What happened in my case was that I was assisted from my position by approximately 20 people, including local security guards, who seemed to appear out of nowhere. As I was able to stand and speak, and fortunately being only 2 minutes from home, I called Uchiel, my wife, to come and help out with language difficulties. The outcome was that the four guys in the cab admitted liability and agreed to attend a local garage to review the damage and agree on the amount to be paid. Insurance isn't mandatory in Indonesia, which means that most don't have it so "negotiations" are carried out privately. (http://www.expat.or.id/info/insurance.html)

The following day, the driver and his mate appeared at our house on return from the repairs garage and, having pleaded poverty, agreed to pay half of the total repair cost which they transferred electronically into our account there and then.

This post should serve as both information and a warning for what to expect in this situation. Had I not had the benefit of someone I knew at the scene, it would have been branded my fault just through me being a foreigner. Had I been more badly injured, who knows what would have happened. What I do know is that had the police been involved it would have cost us money too and we probably wouldn't have received any money toward the cost of the repair.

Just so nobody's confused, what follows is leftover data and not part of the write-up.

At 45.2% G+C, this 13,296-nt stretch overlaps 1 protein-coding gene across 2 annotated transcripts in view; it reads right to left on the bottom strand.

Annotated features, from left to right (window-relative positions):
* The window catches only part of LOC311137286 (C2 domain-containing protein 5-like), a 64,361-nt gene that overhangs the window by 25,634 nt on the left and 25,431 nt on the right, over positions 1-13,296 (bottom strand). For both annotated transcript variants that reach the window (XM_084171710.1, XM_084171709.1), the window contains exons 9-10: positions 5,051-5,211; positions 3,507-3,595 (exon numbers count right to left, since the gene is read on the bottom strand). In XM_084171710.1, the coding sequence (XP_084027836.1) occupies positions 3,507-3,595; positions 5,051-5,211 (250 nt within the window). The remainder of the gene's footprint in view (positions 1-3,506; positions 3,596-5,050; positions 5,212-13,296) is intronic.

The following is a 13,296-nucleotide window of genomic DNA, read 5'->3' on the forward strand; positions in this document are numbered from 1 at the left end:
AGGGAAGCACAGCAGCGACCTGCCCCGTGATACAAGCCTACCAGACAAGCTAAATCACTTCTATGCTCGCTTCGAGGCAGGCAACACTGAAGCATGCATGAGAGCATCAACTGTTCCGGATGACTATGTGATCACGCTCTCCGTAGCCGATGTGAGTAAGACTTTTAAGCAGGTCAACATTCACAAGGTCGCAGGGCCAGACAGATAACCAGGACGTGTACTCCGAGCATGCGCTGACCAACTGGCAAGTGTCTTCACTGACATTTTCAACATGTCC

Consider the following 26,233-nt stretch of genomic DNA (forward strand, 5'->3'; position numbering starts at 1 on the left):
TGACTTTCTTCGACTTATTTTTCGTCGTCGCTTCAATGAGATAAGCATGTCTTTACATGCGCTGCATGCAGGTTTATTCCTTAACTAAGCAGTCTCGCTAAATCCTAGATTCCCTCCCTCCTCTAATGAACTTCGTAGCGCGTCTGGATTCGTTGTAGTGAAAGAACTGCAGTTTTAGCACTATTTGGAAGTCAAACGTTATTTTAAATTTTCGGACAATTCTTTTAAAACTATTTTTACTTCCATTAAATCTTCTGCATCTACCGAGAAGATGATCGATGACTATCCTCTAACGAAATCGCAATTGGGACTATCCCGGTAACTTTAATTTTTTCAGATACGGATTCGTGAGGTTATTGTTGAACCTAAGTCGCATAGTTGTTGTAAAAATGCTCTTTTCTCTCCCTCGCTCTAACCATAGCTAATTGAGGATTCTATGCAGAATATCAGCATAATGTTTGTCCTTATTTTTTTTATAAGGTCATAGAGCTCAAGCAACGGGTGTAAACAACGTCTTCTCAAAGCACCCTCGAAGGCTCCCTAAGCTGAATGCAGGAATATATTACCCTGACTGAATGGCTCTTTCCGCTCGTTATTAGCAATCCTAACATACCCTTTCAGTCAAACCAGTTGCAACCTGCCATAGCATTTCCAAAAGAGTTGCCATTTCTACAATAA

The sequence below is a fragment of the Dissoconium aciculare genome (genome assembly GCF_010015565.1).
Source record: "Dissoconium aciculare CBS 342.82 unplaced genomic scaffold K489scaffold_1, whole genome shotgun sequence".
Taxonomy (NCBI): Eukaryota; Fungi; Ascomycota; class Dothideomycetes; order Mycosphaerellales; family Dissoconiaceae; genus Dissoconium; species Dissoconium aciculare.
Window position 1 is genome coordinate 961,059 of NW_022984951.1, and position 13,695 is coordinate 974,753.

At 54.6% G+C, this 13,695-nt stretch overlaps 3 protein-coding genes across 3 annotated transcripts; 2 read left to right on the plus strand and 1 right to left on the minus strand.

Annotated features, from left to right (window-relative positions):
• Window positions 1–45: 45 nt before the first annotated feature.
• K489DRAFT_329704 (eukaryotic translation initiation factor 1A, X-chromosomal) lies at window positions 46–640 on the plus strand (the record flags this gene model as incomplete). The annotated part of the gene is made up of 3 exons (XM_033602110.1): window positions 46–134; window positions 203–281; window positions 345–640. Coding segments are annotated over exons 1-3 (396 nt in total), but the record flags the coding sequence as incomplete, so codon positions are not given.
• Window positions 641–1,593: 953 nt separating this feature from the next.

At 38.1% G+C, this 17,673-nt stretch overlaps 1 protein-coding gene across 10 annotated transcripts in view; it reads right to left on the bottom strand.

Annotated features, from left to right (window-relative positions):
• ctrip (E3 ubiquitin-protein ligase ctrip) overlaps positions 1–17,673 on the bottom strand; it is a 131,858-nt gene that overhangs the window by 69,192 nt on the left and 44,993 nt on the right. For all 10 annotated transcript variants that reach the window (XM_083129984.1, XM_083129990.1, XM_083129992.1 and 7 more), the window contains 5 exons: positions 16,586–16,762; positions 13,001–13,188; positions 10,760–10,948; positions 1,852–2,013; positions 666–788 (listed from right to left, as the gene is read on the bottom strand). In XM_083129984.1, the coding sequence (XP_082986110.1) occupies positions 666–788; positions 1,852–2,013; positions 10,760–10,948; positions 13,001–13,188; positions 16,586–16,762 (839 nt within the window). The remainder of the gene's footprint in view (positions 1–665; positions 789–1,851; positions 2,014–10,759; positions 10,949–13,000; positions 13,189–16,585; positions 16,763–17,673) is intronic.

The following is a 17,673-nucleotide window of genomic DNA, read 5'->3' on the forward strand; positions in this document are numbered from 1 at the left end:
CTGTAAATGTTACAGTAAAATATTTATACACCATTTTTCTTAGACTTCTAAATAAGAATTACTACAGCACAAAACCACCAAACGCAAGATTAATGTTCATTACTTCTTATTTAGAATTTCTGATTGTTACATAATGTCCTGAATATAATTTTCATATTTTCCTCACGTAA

I choose to ride a bike. I enjoy it, it's easier to get from A-B in heavy traffic and I am aware of the pitfalls. Will I stop riding a bike? No. Will I be more careful? Well certainly at roundabouts, but I don't think that I'm a careless rider or I'd have had more problems in 6 years.

So in the words of the Hill Street Blues desk sergeant, "Let's be careful out there"

thanks to the original owners of the pictures and videos used here.

Monday, July 13, 2015

Operation Ketupat




Back in 2014, the Indonesian police decided to give a name to their security procedures during and immediately after Ramadan and they called it Operation Ketupat.

Ketupat is a boiled rice cake that whilst eaten throughout the year, is synonymous with  the Indonesian post-Ramadan holiday of Idul Fitri. It's therefore little surprise that the period of heightened  security procedures to 'protect' the large numbers of people travelling back to their home villages for the holiday, known as mudik, was given this moniker.



The idea is that during this time everyone needs to be aware that places that are usually heavily populated may now be deserted, so residents need to be careful in how they lock up their homes and belongings and the police need to be extra mindful of criminal activity.

There is also the increased numbers of people travelling to take into consideration. It's a time when trains are packed to Indian-style capacity, aeroplanes have been booked up months in advance and roads that are already gridlocked can stay that way for an even longer period of time. It is because of this that understandably cynical Indonesians have given the name of Operasi Ketupat to the Indonesian police's unique form of either a) fining someone for breaking the law, b) tax collection, or c) mugging, depending on your point of view.